Author(s): Peyton E. Lisenby; Kirstie A. Fryirs; Chris J. Thompson
Keywords: Geomorphic forecasting; Climate change; Catastrophic flood; River restoration; Scenario-building; Prioritization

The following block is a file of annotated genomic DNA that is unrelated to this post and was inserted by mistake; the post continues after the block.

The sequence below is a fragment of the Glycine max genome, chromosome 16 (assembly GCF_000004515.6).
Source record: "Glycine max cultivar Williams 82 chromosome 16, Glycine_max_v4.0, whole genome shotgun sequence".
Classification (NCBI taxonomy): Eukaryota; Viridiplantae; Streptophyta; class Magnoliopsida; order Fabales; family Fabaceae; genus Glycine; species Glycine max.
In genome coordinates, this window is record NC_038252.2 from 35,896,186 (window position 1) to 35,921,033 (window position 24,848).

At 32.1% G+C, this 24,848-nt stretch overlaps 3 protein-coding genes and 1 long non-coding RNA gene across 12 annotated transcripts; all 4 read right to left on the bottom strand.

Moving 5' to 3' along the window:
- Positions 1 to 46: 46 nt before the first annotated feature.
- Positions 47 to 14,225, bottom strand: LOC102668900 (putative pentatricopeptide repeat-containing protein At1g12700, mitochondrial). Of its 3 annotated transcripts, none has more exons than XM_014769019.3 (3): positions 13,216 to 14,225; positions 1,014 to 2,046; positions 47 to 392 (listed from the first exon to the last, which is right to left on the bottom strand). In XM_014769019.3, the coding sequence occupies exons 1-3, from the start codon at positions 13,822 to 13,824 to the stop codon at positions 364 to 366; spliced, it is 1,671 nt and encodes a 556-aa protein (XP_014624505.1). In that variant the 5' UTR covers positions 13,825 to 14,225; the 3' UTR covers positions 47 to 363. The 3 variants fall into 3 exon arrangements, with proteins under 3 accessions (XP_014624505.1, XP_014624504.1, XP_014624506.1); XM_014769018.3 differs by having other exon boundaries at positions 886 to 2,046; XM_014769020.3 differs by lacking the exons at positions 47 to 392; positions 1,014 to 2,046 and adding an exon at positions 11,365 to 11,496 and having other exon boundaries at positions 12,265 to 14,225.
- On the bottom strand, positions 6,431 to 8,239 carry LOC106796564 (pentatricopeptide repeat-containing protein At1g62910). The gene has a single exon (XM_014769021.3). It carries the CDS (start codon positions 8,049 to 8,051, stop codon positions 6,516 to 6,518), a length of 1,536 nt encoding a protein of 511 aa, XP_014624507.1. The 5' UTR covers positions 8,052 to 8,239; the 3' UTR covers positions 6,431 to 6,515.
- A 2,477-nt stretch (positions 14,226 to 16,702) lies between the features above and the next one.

Abstract: The science of geomorphology is increasingly used to inform river management efforts; however, the complexity of fluvial systems makes predictions of future channel adjustment difficult at best. The geomorphic concepts of landform sensitivity and sediment connectivity are well suited to aid river managers in assessing the probability and variability of river channel responses. This can be especially helpful in planning for impacts of future climate change or changes in management activity. River sensitivity and sediment connectivity datasets provide a necessary reach-in-catchment perspective to inform geomorphic interpretations of river behaviour. Such interpretations constitute a first step towards providing the contextual geomorphic understanding necessary to establish expectations of future channel behaviour. In this paper, we use geomorphic interpretations based on river sensitivity and sediment connectivity datasets to describe the historical trajectory and future adjustment possibilities for four channel reaches in the Lockyer Valley, southeast Queensland (SEQ). We apply our interpretations to three different scenarios of future climate and river management conditions to constrain what forms of geomorphic adjustment are possible for resilient-disconnected, resilient-connected, sensitive-connected, and sensitive-disconnected channels. Using scenario-building exercises to forecast possibilities of river adjustment can aid river managers by establishing expectations of future channel behaviour. This information can then be fed into the decision-making process regarding where to prioritize management actions as part of catchment action planning that works with, not against, the natural behaviour of riverine environments.